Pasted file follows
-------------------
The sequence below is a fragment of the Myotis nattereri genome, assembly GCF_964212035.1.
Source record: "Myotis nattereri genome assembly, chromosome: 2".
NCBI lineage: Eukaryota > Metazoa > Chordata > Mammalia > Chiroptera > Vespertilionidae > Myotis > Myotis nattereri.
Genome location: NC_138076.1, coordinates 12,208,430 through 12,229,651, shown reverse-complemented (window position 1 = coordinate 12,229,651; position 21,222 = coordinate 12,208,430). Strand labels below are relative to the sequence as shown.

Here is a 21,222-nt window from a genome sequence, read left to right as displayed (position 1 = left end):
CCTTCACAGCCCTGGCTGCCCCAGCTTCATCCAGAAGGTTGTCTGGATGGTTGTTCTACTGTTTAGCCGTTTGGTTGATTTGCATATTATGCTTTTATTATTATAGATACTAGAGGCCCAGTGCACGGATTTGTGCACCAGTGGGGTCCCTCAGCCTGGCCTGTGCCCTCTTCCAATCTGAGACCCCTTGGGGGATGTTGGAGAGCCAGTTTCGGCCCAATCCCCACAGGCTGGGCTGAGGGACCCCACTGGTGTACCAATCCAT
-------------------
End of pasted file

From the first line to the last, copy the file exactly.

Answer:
The sequence below is a fragment of the Myotis nattereri genome, assembly GCF_964212035.1.
Source record: "Myotis nattereri genome assembly, chromosome: 2".
NCBI lineage: Eukaryota > Metazoa > Chordata > Mammalia > Chiroptera > Vespertilionidae > Myotis > Myotis nattereri.
Genome location: NC_138076.1, coordinates 12,208,430 through 12,229,651, shown reverse-complemented (window position 1 = coordinate 12,229,651; position 21,222 = coordinate 12,208,430). Strand labels below are relative to the sequence as shown.

Here is a 21,222-nt window from a genome sequence, read left to right as displayed (position 1 = left end):
CCTTCACAGCCCTGGCTGCCCCAGCTTCATCCAGAAGGTTGTCTGGATGGTTGTTCTACTGTTTAGCCGTTTGGTTGATTTGCATATTATGCTTTTATTATTATAGATACTAGAGGCCCAGTGCACGGATTTGTGCACCAGTGGGGTCCCTCAGCCTGGCCTGTGCCCTCTTCCAATCTGAGACCCCTTGGGGGATGTTGGAGAGCCAGTTTCGGCCCAATCCCCACAGGCTGGGCTGAGGGACCCCACTGGTGTACCAATCCAT